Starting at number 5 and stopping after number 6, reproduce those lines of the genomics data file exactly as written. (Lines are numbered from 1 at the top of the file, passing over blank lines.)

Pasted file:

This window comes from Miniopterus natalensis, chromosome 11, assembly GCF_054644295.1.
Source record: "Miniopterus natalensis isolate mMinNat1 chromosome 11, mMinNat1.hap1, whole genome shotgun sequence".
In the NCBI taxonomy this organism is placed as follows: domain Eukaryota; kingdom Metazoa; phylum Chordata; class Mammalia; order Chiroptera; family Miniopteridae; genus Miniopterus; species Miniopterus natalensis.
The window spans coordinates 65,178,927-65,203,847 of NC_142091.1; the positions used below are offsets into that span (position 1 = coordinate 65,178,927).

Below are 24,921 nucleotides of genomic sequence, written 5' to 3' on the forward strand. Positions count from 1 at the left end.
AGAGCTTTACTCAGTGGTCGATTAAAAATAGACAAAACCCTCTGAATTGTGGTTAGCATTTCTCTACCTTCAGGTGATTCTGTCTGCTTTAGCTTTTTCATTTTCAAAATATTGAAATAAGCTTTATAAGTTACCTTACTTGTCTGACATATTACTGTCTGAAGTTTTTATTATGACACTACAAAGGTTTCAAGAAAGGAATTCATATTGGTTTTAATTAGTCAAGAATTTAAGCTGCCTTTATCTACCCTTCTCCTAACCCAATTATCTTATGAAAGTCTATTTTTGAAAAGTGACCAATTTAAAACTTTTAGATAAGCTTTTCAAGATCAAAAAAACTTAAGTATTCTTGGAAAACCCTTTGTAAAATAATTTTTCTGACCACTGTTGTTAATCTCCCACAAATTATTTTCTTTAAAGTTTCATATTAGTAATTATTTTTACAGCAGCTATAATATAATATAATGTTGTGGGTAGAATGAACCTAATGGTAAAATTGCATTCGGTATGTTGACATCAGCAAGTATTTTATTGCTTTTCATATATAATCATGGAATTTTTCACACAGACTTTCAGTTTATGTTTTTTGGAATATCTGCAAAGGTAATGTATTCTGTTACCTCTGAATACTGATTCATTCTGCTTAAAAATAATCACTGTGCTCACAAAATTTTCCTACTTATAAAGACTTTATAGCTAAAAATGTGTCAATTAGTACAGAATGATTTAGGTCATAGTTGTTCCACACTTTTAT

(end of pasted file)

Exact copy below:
Below are 24,921 nucleotides of genomic sequence, written 5' to 3' on the forward strand. Positions count from 1 at the left end.
AGAGCTTTACTCAGTGGTCGATTAAAAATAGACAAAACCCTCTGAATTGTGGTTAGCATTTCTCTACCTTCAGGTGATTCTGTCTGCTTTAGCTTTTTCATTTTCAAAATATTGAAATAAGCTTTATAAGTTACCTTACTTGTCTGACATATTACTGTCTGAAGTTTTTATTATGACACTACAAAGGTTTCAAGAAAGGAATTCATATTGGTTTTAATTAGTCAAGAATTTAAGCTGCCTTTATCTACCCTTCTCCTAACCCAATTATCTTATGAAAGTCTATTTTTGAAAAGTGACCAATTTAAAACTTTTAGATAAGCTTTTCAAGATCAAAAAAACTTAAGTATTCTTGGAAAACCCTTTGTAAAATAATTTTTCTGACCACTGTTGTTAATCTCCCACAAATTATTTTCTTTAAAGTTTCATATTAGTAATTATTTTTACAGCAGCTATAATATAATATAATGTTGTGGGTAGAATGAACCTAATGGTAAAATTGCATTCGGTATGTTGACATCAGCAAGTATTTTATTGCTTTTCATATATAATCATGGAATTTTTCACACAGACTTTCAGTTTATGTTTTTTGGAATATCTGCAAAGGTAATGTATTCTGTTACCTCTGAATACTGATTCATTCTGCTTAAAAATAATCACTGTGCTCACAAAATTTTCCTACTTATAAAGACTTTATAGCTAAAAATGTGTCAATTAGTACAGAATGATTTAGGTCATAGTTGTTCCACACTTTTAT